University of Connecticut - Nutmeg Yearbook (Storrs, CT)

 - Class of 1936

Page 1 of 247

 

University of Connecticut - Nutmeg Yearbook (Storrs, CT) online yearbook collection, 1936 Edition, Cover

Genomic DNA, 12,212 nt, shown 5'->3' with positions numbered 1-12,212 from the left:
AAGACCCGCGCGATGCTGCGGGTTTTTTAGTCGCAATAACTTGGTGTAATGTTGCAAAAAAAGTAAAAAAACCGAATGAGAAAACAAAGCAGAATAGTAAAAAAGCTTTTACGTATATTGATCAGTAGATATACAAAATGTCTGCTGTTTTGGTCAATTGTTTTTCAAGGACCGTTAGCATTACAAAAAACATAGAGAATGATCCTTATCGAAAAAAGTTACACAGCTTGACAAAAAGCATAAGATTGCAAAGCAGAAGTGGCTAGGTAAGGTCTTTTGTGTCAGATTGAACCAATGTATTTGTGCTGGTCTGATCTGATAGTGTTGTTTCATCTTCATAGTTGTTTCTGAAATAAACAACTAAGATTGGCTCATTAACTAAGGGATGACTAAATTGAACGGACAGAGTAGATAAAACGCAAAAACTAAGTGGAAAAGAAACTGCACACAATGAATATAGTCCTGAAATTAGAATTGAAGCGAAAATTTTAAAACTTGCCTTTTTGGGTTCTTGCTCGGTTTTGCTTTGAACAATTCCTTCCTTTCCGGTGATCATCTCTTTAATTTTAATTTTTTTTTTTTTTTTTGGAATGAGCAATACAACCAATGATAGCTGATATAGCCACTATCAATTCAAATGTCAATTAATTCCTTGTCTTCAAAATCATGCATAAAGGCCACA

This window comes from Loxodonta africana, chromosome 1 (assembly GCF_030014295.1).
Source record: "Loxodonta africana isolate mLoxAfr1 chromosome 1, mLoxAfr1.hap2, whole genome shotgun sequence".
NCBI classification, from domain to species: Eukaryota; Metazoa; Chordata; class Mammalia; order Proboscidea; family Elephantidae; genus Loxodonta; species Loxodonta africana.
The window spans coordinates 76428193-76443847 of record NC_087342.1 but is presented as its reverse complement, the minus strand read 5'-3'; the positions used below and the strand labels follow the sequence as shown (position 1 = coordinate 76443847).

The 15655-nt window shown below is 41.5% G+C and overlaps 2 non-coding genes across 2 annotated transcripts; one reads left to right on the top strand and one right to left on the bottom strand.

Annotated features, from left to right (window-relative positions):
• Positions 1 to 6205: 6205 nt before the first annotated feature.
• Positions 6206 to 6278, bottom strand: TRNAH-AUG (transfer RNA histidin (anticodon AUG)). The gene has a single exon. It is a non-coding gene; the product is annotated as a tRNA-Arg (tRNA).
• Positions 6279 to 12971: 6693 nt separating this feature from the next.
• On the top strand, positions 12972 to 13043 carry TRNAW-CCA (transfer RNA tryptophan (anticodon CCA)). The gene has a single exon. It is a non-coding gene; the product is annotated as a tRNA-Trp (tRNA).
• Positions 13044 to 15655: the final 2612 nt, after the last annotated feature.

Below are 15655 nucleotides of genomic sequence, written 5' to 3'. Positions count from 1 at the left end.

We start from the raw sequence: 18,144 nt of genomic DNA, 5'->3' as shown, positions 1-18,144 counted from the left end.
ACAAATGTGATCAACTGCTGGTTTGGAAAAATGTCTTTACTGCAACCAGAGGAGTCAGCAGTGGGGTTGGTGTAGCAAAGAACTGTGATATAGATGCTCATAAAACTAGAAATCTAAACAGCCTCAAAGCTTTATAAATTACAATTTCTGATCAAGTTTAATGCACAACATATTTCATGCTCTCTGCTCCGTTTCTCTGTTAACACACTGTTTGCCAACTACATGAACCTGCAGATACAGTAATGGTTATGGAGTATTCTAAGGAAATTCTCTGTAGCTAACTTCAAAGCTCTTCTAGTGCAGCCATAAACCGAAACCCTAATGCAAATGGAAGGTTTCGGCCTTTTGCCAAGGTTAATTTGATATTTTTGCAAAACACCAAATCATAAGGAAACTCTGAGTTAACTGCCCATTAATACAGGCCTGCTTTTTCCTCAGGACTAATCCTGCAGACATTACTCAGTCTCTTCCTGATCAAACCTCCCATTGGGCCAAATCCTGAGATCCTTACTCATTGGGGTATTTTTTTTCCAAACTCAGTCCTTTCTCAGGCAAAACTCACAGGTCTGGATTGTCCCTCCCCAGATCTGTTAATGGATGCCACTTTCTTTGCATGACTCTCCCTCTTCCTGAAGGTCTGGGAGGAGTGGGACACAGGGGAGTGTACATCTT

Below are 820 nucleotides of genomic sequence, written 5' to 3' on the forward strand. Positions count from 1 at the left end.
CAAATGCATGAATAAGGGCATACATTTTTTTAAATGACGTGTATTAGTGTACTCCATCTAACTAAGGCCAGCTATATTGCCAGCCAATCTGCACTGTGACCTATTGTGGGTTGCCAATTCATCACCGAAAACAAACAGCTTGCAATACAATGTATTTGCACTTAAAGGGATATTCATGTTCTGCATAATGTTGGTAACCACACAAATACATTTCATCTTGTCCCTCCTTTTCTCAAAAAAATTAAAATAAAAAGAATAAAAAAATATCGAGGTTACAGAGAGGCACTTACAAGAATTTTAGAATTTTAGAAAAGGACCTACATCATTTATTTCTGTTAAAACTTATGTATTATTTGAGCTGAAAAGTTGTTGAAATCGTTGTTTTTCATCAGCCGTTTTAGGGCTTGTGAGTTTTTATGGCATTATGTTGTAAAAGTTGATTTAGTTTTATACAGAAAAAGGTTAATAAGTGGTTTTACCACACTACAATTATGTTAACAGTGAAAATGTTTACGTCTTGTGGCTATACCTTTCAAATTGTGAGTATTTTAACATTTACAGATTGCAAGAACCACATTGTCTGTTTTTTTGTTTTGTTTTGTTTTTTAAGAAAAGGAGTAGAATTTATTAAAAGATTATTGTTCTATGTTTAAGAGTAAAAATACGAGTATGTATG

Cover



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Text from Pages 1 - 247 of the 1936 volume: